A Review of Animal Parts by David E Knop by the illustrious US Review of Books
by David E. Knop
reviewed by Joe Kilgore
“They dragged the blubbering man off and the door slammed. Silence. Dark silence. Romero knew he wasn’t dead. Death couldn’t hurt this much.”
When it comes to novels, it’s virtually impossible to think about the combination of crime, mystery, and Native Americans, and not think about Tony Hillerman. His Navajo Tribal Police stories gave readers a different way to view people who had frequently been marginalized and too often caricatured in books, films, and television. This author’s oeuvre is similar, yet distinctive in its own right. His third and latest installment of the life and times of Cochiti Pueblo Police Officer Peter Romero is addictively engaging, thoroughly entertaining, even occasionally educational when it comes to events in history and tribal migration seen from a different perspective.
The book opens compellingly with a cougar in the crosshairs of a high-powered rifle. The big cat had recently attacked a couple of hikers, and Romero had been paid to dispatch the animal. One shot kills the beast, but his death is not the end. Actually it’s only the beginning of an adventure filled with danger, brutality, and mysticism.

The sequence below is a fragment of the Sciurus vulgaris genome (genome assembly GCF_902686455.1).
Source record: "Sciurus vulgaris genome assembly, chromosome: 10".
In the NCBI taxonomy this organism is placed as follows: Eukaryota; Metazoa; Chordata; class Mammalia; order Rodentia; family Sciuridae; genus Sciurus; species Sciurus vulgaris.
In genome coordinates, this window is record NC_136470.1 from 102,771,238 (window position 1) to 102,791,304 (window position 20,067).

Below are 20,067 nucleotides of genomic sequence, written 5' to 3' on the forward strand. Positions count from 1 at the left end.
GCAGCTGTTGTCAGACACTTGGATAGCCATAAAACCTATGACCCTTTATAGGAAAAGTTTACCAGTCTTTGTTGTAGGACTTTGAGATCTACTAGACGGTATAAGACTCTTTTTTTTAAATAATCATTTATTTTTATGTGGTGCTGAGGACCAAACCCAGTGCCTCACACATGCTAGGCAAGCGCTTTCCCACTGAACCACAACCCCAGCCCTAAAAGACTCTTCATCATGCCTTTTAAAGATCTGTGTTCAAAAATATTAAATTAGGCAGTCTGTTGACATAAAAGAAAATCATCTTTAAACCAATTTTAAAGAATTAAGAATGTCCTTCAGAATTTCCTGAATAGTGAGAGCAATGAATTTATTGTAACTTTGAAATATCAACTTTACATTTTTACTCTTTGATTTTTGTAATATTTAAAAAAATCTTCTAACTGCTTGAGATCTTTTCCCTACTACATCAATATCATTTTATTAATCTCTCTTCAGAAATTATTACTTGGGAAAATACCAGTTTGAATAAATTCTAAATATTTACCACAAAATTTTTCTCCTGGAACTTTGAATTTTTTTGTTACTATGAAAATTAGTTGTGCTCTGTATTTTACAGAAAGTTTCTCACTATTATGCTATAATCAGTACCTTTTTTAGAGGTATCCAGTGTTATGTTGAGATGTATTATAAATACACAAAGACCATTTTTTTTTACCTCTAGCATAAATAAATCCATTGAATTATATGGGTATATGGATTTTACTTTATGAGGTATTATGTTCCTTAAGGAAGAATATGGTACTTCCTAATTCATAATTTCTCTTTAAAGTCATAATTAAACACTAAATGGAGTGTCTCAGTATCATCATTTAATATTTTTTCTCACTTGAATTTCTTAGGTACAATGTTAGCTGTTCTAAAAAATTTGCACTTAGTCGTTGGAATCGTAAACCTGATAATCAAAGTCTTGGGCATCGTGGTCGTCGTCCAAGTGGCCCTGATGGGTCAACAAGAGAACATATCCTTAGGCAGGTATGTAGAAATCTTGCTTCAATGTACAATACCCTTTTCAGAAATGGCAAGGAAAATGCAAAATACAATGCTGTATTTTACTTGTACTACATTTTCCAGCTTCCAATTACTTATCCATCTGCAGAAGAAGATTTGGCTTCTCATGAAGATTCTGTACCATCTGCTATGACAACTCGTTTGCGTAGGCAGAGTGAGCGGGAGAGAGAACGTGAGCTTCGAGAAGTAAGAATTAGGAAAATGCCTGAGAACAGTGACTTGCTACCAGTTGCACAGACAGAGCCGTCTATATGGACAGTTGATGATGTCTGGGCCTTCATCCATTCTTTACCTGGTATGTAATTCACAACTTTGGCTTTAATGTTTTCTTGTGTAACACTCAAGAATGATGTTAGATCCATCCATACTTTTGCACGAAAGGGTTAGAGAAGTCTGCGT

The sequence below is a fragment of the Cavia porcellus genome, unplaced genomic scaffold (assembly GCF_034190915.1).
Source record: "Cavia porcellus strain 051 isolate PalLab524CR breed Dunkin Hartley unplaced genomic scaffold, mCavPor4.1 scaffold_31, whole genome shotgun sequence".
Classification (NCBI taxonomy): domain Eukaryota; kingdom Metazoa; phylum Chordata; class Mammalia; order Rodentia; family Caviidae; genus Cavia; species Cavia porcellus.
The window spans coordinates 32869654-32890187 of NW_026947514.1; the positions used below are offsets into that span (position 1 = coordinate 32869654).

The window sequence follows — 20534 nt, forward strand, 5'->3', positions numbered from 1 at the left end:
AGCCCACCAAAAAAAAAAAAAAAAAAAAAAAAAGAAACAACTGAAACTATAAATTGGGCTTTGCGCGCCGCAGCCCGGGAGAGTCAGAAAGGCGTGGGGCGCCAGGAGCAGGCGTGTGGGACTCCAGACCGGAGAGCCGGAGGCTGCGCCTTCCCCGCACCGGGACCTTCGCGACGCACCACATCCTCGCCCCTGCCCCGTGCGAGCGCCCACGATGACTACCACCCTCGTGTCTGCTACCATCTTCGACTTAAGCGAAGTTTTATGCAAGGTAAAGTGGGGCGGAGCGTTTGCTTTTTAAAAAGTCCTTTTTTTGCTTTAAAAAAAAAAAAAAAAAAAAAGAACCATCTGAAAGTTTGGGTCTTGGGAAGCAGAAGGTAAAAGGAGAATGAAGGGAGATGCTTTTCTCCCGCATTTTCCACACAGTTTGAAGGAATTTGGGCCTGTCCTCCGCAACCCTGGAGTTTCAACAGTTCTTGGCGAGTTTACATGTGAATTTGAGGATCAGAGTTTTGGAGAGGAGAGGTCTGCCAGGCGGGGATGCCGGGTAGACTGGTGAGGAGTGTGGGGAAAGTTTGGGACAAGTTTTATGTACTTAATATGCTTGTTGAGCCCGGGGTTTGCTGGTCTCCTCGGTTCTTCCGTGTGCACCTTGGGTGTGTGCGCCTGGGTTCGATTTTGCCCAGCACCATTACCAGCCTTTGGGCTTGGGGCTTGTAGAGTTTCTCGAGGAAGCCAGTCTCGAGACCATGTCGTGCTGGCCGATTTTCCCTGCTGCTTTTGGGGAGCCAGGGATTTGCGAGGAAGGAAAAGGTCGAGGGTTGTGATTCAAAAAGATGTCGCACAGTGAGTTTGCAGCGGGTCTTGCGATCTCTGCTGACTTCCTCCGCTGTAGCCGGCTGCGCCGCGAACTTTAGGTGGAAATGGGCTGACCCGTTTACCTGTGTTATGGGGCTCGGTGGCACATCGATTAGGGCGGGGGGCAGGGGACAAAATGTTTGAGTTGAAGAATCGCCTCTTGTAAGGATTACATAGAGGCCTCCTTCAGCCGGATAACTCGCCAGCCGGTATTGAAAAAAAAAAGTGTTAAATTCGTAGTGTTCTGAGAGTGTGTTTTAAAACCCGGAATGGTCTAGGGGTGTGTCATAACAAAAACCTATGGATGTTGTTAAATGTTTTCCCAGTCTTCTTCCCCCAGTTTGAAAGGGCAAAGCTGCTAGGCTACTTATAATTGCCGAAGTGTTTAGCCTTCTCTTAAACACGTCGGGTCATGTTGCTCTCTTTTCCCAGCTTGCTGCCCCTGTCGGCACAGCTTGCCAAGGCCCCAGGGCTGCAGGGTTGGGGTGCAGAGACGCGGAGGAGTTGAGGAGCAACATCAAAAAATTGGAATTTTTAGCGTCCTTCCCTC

It seems that poachers are out and about and it’s Romero’s job to find and stop them. But as is generally the case in these sorts of tales, there’s more here than meets the eye. While some poaching is being done to feed hungry families affected by the sluggish economy in New Mexico, there’s also mounting evidence that much of it is being done to fuel the lucrative but highly illegal market in animal parts. Elk and more are being found with their brains and sexual organs removed—organs that will likely end up in very expensive and questionably effective aphrodisiacs. But then the poachers start to end up dead. Not just shot, stabbed, or choked, mind you, but totally eviscerated. One might even say eaten.
Of course Romero must intercede, but things are not going well for him. His wife has left him, and he wants her to return. Local officials have sanctioned him, and he wants them off his back. A thoroughly alluring FBI agent might be coming on to him, and he’s not at all sure he can marshal the reserves to resist. His neighbor is attacked by something that appears to be neither man nor animal, and to top it all off, the cougar he was sure he killed returns. Just when it looks like things couldn’t possibly get worse, they get horrific.
Knop starts his tale in high gear and never takes his foot off the accelerator. He maintains a blistering pace not only with tightly woven subplots that zip from one chapter to the next, but also with prose that is short, sharp, and finely tuned. His exposition is quick and clipped. His dialogue is realistically conversational and spot on when it comes to nailing the way people actually react. This is a confidently written tale by an excellent storyteller.
Not surprisingly, there is even a surprise ending, which will certainly not be revealed here. Some readers may well find it completely appropriate, while others might find it slightly maddening, but whichever camp you find yourself in, you’ll have had an exciting dash to the finish line through the pages of this first rate thriller.
Read the super review here: US Review of Books-Animal Parts
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